If you want to lose weight, you probably hear advice from many people to start exercising. According to them, working out helps stretch and develop your muscles which in turn burn the fats in your body, causing you to lose weight. You’ve probably started running in the morning or hitting the gym in an attempt to lose weight. But is it really effective in aiding for weight loss? Here’s what the experts say.
Weight Loss Expectations
While the health experts say exercise plays a significant role in weight loss, they say its impact wouldn’t appear in a short period of time. It takes a long time for you to notice significant changes in your body by exercising consistently. According to a July 2018 research, the study breaks down the initial percentage of weight loss you can expect from doing different types of exercises:
Aerobic exercise: 0-3% weight loss
Aerobic exercise paired with resistance training: 0-3% weight loss
Diet or Caloric Restriction: 0-3% weight loss.
Resistance training: 0-1% weight loss.
So if you weigh 160 pounds, you’re likely to lose around 4.8 pounds once you start exercising. According to clinical guidelines, those overweight or obese people have to lose at least 5% to start seeing improvements not only in shedding their pounds but also in reducing your risk in insulin sensitivity and lipid levels.
According to the renowned medical professor Joseph E. Donnelly, EdD, he encourages obese people to increase their exercise intensity at a moderate level to increase their weight loss percentage between 5-7%.
One of the previous studies he conducted showed that young working adults who did at least five aerobic exercises per week lost significant weight after doing it for 10 months. He divided the participants into two groups where one group conducted the aerobic exercise while the other group wasn’t assigned any specific exercise to conduct.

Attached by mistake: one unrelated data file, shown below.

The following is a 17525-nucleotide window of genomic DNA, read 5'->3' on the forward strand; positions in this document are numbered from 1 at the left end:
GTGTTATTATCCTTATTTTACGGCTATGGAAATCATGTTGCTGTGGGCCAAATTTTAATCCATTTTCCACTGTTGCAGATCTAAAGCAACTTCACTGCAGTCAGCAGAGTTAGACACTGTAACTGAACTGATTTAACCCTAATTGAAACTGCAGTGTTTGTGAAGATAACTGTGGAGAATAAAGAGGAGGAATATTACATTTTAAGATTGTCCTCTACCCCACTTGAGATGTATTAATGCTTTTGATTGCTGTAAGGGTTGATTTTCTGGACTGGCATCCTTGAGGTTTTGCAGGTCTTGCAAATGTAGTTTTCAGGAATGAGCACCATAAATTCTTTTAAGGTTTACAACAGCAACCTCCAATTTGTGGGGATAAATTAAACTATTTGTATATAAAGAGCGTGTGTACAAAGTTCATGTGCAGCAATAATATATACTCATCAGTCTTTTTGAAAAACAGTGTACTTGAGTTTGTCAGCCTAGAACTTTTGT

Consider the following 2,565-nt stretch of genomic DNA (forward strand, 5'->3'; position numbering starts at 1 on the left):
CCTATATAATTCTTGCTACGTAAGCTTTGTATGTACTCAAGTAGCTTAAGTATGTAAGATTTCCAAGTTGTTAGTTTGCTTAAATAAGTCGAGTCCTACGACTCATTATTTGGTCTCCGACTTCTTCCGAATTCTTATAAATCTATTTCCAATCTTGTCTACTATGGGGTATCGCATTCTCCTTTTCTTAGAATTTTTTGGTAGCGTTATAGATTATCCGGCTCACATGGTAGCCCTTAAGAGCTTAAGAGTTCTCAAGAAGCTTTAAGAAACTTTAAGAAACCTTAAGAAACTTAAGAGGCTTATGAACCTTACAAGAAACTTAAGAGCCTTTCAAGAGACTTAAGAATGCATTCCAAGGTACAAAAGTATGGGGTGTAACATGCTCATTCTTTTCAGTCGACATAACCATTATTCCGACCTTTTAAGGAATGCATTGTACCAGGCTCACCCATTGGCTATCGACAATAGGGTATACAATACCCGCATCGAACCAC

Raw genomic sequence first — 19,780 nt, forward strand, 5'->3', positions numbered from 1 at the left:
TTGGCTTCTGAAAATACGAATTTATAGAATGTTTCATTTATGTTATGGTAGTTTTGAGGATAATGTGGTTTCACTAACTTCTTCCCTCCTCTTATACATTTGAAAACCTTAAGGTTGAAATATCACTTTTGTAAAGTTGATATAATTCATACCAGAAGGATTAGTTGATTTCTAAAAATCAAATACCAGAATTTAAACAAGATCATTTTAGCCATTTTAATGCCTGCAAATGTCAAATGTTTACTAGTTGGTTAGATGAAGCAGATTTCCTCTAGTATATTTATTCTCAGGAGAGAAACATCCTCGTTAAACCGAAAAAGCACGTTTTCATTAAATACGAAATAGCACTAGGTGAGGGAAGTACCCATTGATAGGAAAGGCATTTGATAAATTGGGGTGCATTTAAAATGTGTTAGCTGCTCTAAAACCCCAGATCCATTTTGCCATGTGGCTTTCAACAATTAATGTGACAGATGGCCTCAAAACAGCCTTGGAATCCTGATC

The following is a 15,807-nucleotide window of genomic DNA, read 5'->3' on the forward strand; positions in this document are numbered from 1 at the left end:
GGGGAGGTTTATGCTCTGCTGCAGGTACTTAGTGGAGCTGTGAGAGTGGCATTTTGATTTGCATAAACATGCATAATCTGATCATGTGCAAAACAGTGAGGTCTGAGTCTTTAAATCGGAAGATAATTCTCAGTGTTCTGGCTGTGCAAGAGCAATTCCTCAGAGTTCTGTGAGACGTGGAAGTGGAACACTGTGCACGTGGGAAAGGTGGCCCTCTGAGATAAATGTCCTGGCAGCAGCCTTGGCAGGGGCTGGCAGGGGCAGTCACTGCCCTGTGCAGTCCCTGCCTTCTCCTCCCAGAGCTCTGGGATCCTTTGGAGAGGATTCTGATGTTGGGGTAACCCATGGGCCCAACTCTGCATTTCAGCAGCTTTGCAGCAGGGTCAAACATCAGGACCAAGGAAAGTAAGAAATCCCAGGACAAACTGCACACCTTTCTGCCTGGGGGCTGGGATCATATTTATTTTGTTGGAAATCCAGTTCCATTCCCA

After 10 months, Donnelly noted the group who performed aerobic exercise lost between 400-600 kilocalories per workout. This yields between 4.3-5.7% of weight loss within the timeframe. The actual weight loss of each individual depends on their body frame and the physical activities they’ve done.
In essence, a 160-pound person needs to undergo aerobic exercise for at least an hour to burn 400 kilocalories. Meanwhile, you have to run at least 5 miles per hour and do it for at least an hour to burn 600 kilocalories.
Donnelly says you also need to take into consideration the average daily calorie intake of an individual. According to studies, an adult woman’s ADI falls between 1,600-2,400 kilocalories while men fall between 2,000-3,000 kilocalories. Donnelly’s parameters applied in the study made it possible for the participants to burn extra 2,000-3,000 kilocalories every week – which cause them to lose more weight.
Exercise Doesn’t Equate to Weight Loss
Donnelly says while these weight loss studies show fantastic results, the reality is that it’s quite difficult to recreate the same results in the real world compared to a controlled environment.
Aside from exercising, you need to consider other factors like your gender, body size, metabolic rate, and exercise type to lose weight. Aside from that, you need to commit to the exercising and dietary changes in the long term to pursue a healthy lifestyle. Moreover, it’s difficult to embark on a healthy lifestyle when temptations are everywhere.
For instance, the rise of fast-food chains and restaurants provide easy access to processed foods which are usually high in calories. Furthermore, the emergence of cars, elevators, escalators, televisions, and computers help to keep us sedentary instead of having an active lifestyle.
Donnelly also adds that you need to watch your food portions when you eat. If you choose to do more intense exercise, you’re likely to eat more since it’s burning the fats in your body. He recommends sticking to eat healthy foods like whole grains, healthy fats, lean protein before and after a workout rather than binging on unhealthy foods. Otherwise, you’re likely to reverse your efforts.